strain energy due to a bending and normal force was considered. The strain energy of each

component was determined and then summed to obtain the overall strain energy of the half-unit

cell. There were seven unknown reactions forces to be determined. To determine the seven

unknown reaction forces, seven boundary conditions were imposed to the unit cell which were

that the displacement and rotations due to each reaction force was zero. The seven boundary

conditions along with Castigliano's second theorem (Hibbeler, 1999) lead to a system of seven

linear equations. Solving the system of linear equations led to the solution of the seven unknown

reactions. By summing the reaction forces in problems one and two the desired thermal force

resultant and moment for an ITPS sandwich panel were obtained (Equations 4-4 to 4-7).

Ny = R +R6+(N1) + N2)) (4-4)
d d

M, =R4 + R + (N N ))+ (R6 -R3) (4-5)
2 Y 2

Nx = (N1 2p + N 22p + N 3)2s) (4-6)


Mx = (N) N )2p + 2(z, N ()() (4-7)
21=1









In Equation 4-7, Nis the number of discretization points in the web length. The force

resultant and moments that were needed to constrain the unit cell during a change in temperature

was equal to the negative of the thermal force resultants and moments of the ITPS

(Equation 4-8).

[NT,MT] = [-N,-M] (4-8)

Thermal Stress

The change in temperature due to reentry aerodynamic heating caused the ITPS panel to

produce thermal forces and moments to the unit cell, which led to thermal stresses in the faces

and webs. The thermal stresses could lead to thermal yielding, thermal buckling, or thermal out-

of-plane displacement of the ITPS panel. An analytical procedure was derived to obtain the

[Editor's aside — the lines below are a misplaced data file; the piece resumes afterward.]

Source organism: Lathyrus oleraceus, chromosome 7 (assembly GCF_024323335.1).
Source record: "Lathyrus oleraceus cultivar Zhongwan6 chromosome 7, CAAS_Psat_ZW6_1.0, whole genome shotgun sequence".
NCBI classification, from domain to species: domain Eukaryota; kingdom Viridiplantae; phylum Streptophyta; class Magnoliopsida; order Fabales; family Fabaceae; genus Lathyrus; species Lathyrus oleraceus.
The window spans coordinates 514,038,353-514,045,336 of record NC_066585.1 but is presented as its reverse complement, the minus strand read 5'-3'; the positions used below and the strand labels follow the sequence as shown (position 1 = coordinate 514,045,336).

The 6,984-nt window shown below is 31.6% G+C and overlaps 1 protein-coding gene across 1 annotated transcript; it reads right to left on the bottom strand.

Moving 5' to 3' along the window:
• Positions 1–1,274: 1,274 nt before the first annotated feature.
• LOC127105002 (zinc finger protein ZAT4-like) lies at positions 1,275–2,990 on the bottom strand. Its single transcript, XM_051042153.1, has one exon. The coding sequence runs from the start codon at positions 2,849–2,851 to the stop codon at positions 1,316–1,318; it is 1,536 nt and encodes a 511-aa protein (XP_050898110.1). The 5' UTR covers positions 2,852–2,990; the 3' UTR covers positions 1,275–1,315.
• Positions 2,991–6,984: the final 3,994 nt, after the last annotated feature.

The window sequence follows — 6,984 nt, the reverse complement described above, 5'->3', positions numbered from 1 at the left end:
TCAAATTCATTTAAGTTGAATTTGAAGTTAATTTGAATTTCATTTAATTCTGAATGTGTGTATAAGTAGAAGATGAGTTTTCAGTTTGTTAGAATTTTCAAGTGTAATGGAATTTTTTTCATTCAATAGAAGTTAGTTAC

thermal stresses in each component due to the reentry temperature variation. According to

classical laminate plate theory, the equation needed to determine thermal stresses was:

a = [Q]( aAT) (4-9)

To determine thermal stresses in either the faces or the webs, the micro thermal deformation of

each component must be known. The micro deformation of each component was determined

which relates macro to micro deformation (Equation 2-4).

Constrained case

There were two cases used to predict the thermal stresses of an ITPS from a reentry

temperature distribution. Each case had two different boundary conditions. The first case that

was investigated was the constrained case where strains in the x- and y- directions were zero,

however the webs were free to expand in the web length direction and constrained in the x-

direction. Equation 4-10 predicts stresses for a constrained thermal expansion problem.

[]= -[Q]({a}AT) (4-10)









Equation 4-10 was only valid for the top and bottom face sheets because the faces were

fully constrained and the strains were zero. The webs however were not fully constrained and

were allowed to expand in the y direction only. Therefore an analytical solution for the web

expansion under a fourth order polynomial temperature distribution was derived. From Figure 4-

3A, the constrained thermal problem for the half-unit cell was broken down into two individual

problems. Problem 1 is Figure 4-3B and Problem 2 is Figure 4-3C. The web strain in

the y direction from Problems 1 and 2 was determined and then summed to obtain the total web

strain for the constrained thermal problem that took into account the web expansion.

The web strain from Problem 2 was obtained by determining the midplane strain and

curvature in the webs due to the reactions and relaxed forces (Figure 4-4). The equation that

characterizes the force and moment at any location on the web were obtained by summing the

forces and moments in the y -direction (Appendix B). Then by inverting the webs ABD matrix

and multiplying it by the force vector the midplane strain and curvature in the web was obtained